A happy Passover to all readers celebrating tonight. The bread recipe will keep. 🙂
Please welcome reader Penny for today’s interview.
- Name, family, website : Penny, mother of 2 boys, from Penniless Parenting.
- Describe your family meals growing up. My mom used to make exotic dishes, and my friends jokingly referred to my mother’s seaweed and mold soup. They didn’t realize that seaweed and fungus soup was just an interesting name for fancy mushroom Japanese soup. That and Indian Muligatoni soup were typical dishes in our home. My mother and father both cooked, and though our ancestry is more European, they avoided “boring” European food and preferred foods from all over Asia. My father is a cardiologist, so we’d also stick with by-the-book healthy. Our meals were also low-budget meals, with occasional splurges.
Though we ate exotically, my mother is not an “adventurous” cook. She doesn’t enjoy cooking and believes certain things “should not be mixed.” The mere idea of those “strange combinations” grosses her out.
- How is your cooking style different from your mother’s? Cooking is an art, and I won’t let possible failures stand in the way of discovering new and delicious foods. I cook dishes from all over the world, including Indian, Scottish, Irish, Mexican, Greek, Hungarian, South African, Nigerian, Korean, and Egyptian dishes. I avoid Chinese-style foods, as my husband doesn’t enjoy them. I’ve started cooking more traditional foods (traditional worldwide, that is), convinced that they are more delicious and healthy than modern foods.
- How did you learn to cook? By helping my mom. I started off as her “taste tester” for soups—I’d add more spices as needed. From there I branched into salads, and then I made food from scratch.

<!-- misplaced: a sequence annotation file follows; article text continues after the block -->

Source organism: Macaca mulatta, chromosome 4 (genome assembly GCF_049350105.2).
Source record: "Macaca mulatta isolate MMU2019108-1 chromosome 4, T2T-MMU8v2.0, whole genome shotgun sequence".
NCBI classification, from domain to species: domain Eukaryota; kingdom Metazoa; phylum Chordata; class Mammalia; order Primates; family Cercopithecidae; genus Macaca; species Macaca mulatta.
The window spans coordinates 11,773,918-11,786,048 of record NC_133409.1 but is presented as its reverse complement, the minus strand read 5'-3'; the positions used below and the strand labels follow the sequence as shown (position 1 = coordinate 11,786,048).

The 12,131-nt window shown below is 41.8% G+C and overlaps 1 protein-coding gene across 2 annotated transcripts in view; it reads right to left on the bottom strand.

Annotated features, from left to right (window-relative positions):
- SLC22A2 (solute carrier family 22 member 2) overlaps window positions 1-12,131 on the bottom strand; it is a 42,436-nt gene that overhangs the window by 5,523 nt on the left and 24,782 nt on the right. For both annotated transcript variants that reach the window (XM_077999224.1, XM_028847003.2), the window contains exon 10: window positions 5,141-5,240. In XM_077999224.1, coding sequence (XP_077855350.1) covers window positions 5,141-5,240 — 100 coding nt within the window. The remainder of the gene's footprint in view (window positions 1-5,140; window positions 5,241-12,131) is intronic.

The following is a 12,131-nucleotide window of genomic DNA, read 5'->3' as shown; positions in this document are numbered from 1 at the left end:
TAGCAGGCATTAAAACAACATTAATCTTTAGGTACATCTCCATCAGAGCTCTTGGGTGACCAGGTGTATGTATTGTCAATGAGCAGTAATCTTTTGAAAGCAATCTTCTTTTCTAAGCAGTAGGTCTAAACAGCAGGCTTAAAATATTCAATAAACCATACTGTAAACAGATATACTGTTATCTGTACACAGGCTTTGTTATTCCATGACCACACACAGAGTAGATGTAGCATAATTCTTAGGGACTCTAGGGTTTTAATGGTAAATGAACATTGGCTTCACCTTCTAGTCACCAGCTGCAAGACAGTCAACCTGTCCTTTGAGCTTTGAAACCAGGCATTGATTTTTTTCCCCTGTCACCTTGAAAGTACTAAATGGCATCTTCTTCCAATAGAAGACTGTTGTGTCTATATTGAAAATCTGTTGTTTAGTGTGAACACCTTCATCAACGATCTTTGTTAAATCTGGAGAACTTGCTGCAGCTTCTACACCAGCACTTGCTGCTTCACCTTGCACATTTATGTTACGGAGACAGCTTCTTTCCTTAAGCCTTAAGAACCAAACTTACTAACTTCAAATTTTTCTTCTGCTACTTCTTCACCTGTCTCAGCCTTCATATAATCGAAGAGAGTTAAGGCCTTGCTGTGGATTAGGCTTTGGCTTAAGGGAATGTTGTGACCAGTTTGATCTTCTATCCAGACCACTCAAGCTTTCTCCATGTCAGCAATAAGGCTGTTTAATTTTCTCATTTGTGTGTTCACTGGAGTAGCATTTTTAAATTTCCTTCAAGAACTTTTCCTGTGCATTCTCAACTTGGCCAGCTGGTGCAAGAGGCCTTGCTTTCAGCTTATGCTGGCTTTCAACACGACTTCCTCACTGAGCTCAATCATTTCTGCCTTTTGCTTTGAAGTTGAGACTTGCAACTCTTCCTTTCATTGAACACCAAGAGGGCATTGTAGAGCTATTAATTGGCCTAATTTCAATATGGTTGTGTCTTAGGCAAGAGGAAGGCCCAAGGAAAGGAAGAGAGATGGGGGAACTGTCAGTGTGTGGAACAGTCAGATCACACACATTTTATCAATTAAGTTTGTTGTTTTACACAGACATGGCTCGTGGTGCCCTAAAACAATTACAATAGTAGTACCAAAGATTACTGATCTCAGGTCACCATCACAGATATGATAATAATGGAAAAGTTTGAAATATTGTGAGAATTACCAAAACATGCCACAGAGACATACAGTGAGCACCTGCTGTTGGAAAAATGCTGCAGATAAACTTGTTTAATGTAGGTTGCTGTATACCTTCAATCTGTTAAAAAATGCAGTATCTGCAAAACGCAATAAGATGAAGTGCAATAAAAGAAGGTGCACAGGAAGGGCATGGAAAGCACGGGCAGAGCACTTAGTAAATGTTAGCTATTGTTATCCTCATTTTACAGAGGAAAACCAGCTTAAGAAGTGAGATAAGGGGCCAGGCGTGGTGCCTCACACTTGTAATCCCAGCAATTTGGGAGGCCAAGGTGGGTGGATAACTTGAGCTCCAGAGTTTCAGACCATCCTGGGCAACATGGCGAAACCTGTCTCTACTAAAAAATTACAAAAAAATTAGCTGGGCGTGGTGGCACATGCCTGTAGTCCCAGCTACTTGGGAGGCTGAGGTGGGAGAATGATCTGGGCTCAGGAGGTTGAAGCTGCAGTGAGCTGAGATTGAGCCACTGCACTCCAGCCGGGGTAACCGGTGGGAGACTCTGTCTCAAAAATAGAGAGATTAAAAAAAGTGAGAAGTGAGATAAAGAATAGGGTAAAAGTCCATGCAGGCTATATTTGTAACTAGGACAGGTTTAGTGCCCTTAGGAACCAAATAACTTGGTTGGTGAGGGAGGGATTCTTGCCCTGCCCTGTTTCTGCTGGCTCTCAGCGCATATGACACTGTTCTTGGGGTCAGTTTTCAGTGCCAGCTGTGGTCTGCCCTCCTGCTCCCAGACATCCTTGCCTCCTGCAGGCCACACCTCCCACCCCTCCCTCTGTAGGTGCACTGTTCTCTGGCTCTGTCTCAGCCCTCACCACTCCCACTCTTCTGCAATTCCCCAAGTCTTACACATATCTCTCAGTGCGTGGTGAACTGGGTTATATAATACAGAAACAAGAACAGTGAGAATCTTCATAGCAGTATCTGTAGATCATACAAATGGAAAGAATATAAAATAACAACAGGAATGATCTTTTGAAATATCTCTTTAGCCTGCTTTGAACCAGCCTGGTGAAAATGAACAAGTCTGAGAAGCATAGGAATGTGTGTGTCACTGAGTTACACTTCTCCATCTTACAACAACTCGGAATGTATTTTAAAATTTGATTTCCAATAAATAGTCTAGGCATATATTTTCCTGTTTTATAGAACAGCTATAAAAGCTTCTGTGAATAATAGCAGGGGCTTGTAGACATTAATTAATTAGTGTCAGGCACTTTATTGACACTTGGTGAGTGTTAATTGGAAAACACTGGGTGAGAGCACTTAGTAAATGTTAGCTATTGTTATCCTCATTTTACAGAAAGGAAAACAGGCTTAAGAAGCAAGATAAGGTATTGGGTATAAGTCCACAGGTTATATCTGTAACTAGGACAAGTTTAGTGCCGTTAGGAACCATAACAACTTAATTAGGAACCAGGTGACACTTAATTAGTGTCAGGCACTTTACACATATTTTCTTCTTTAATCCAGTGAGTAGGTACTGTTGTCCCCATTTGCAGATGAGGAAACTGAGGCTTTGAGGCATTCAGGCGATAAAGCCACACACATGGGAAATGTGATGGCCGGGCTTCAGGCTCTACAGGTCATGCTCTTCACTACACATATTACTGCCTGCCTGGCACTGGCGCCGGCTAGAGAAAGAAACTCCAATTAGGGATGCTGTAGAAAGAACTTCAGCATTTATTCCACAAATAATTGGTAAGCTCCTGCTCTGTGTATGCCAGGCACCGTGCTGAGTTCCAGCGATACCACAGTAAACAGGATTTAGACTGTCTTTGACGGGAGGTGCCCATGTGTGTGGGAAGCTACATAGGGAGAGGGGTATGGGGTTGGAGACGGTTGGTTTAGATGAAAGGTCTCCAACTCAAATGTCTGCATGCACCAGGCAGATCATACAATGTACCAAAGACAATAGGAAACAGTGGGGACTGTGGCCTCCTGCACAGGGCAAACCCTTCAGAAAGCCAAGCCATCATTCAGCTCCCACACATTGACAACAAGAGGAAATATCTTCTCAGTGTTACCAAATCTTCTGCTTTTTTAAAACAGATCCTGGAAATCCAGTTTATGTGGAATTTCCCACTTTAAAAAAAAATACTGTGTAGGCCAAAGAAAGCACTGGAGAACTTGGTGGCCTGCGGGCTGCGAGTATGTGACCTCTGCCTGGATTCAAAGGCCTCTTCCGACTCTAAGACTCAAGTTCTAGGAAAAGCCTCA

- Do you entertain? What is the biggest event you have ever hosted? I entertain occasionally. This weekend I am hosting the 7 members of my immediate family, the biggest it generally gets. The largest party I hosted was cooked ahead of time and frozen: a party to celebrate the birth of our second son. It was in our house and about a hundred people came. And it cost next to nothing, thanks to my forethought.
- Describe a typical daily menu. Breakfast: Oatmeal or raw oats with homemade yogurt. Lunch: Leftovers from the night before, like colcannon (a potato, milk, butter, and cabbage dish). Supper: Fish veggie patties.
- How has your cooking changed over the years? My cooking has evolved from needing to follow a recipe strictly to being able to take a bit from this recipe and a bit from that and make a whole new creation. I also incorporate more whole foods into my cooking (that is, unprocessed, natural traditional foods).
- Can you recommend any cookbooks or websites? I get many recipe ideas from Oceans of Joy, Recipezaar and AllRecipes. I don’t believe in cookbooks because I want recipes for the foods I have, as opposed to buying ingredients for recipes. Unlike cookbooks, the internet allows me the flexibility to find recipes based on a list of ingredients.
- What is the most unusual dish you have ever made? A curried kumquat purple cabbage stir-fry with chicken chunks. It was based on a dish I had made with curried purple sauerkraut sautéed with chicken chunks, only I had no ready sauerkraut, and I had kumquats that were going to go off quickly. It was such a hit that I’m glad I kept the recipe for posterity.
- What is the oldest item in your kitchen? The newest? The oldest item in my kitchen are my dishracks. They came with my apartment and are falling apart. The newest is my citrus juicer press. I haven’t tried it out yet, but I am psyched to try.
- What changes would you like to make in the coming year? I just stocked up on palm oil; I want to phase canola and soybean oil out of our diets and replace it with rendered chicken fat, butter, coconut oil, olive oil, and palm oil.
- Please share a favorite recipe. That’s hard. But I have to say that the simplest tasty recipe for when I have just a little time and few ingredients is Yemeni Lahuh bread. It’s a sort of spongy pancake bread with simple ingredients:
- 1 kilo flour
- 1.5 liters water
- 2 tablespoons yeast
- 2 tablespoons sugar
- 1 tablespoon salt
Mix and let sit for an hour to rise. Scoop ladle-fuls onto a cool, slightly greased, non-stick frying pan. Spread it around so you have a flattish, thinnish layer of batter. Let it cook on medium heat until there is just the tiniest little raw spot left, and then flip it over for a minute. Slide it out of the pan, let the pan cool down, and repeat.
This tastes great with tahini spread or eggplant salad.
Thank you, Penny, for the delicious recipe, and for giving us a glimpse into your kitchen.
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